Peer Mentoring – Is it Useful?

Facilitators often tend to work alone. Facilitators work with their clients, applying their skills in enabling people and organisations to function better.   Many times the facilitators are working with others to collaborate, and to build cross functional teams.   But where do the facilitators get that same opportunity to collaborate and share?

Peer mentoring has been found to be useful in sharing practice wisdom, assessing & building skills, assisting with resolving facilitation challenges.  There is an opportunity for facilitators to grow our facilitation knowledge and skills, to develop our communities of practice through peer mentoring.

Peer mentoring is not self-help nor is it professional supervision.  It is based around equal and collaborative sharing of diverse skills and frameworks.  It provides an opportunity to engage and be challenged by someone who may bring new perspectives, organizational experiences and areas of expertise to a mentoring relationship.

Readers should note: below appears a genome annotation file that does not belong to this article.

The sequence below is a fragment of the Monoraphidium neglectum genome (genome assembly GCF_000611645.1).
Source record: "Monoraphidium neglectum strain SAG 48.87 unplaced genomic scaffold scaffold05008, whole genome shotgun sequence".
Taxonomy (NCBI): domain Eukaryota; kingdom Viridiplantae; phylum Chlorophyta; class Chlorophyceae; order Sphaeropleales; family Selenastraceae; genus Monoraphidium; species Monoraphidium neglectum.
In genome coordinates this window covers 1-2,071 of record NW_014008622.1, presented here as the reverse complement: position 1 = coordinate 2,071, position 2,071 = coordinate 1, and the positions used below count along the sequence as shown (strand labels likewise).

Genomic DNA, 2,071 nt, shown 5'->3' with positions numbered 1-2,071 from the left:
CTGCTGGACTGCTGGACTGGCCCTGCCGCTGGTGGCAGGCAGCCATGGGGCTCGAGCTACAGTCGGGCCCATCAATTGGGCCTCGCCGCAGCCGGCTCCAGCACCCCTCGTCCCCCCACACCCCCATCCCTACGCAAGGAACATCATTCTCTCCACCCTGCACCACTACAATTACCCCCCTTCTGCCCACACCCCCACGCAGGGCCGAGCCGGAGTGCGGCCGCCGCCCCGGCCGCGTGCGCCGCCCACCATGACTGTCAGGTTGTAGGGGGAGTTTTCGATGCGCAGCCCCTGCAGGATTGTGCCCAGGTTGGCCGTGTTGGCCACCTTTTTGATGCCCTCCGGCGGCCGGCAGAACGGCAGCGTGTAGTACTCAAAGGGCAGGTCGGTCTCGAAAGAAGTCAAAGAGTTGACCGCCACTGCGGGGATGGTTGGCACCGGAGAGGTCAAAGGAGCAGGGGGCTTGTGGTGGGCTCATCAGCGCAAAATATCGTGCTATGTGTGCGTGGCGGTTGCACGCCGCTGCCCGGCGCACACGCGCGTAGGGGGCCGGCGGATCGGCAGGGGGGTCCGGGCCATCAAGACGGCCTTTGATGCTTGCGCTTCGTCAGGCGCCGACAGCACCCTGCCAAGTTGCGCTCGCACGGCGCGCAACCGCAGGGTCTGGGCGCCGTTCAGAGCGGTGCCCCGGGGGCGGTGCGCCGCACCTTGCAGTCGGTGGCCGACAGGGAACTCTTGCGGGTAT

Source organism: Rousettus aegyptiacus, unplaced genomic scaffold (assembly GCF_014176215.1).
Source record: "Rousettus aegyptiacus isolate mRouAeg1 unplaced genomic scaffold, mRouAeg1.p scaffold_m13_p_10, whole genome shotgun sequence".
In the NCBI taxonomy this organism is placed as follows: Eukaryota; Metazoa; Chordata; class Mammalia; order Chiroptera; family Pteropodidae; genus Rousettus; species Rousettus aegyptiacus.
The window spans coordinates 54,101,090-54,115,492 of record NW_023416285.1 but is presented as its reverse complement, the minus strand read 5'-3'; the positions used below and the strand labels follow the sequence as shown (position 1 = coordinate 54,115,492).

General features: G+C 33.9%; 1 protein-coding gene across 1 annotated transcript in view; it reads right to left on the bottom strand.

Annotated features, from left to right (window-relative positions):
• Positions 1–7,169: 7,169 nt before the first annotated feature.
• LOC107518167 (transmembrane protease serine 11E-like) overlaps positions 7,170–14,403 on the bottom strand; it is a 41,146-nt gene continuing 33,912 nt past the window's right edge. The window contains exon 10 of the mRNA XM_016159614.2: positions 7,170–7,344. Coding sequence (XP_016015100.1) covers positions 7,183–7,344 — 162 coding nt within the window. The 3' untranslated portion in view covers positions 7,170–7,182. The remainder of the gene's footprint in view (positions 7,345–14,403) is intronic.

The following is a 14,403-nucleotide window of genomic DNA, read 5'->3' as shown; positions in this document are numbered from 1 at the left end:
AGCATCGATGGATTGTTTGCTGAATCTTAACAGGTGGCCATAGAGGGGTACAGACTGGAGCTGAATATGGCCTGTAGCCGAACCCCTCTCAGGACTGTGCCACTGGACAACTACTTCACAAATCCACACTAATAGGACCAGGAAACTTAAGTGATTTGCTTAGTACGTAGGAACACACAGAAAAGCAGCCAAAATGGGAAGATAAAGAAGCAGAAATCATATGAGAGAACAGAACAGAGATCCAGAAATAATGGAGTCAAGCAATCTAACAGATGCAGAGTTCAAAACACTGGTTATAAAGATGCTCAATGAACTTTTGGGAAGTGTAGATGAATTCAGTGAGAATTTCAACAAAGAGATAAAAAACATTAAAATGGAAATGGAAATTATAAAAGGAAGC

In this session participants will be invited to consider the possibilities, and the potential pitfalls, of peer mentoring including work to identify some of the key ingredients that may underpin a successful mentoring program – with a focus on the question: how might independent facilitators benefit from peer mentoring, and how might such an arrangement be set up?

The Presenters

Marg Leser is an independent facilitator and mediator – working with a particular focus on applying collaborative facilitation and mediation to organizational change, leadership development and community engagement projects. Marg Leser and Associates has extensive experience in the not-for-profit sector encompassing projects on governance, community building and networking, working with community boards of management, and training and development in all of these areas. Marg is a coordinator of leadership development mentors for Leadership Victoria, and an Associate Member, Institute of Community Directors Australia.

Ian Smith facilitates mainly in the education, health, local government and NFP sectors. He has particular interests in working with complexity, working with people and organisations to achieve change, and in working to resolve conflict. Ian likes working collaboratively, and he values humility, openness and an interest in wondering.  Ian tries to avoid working with people who are pompous and/or bombastic.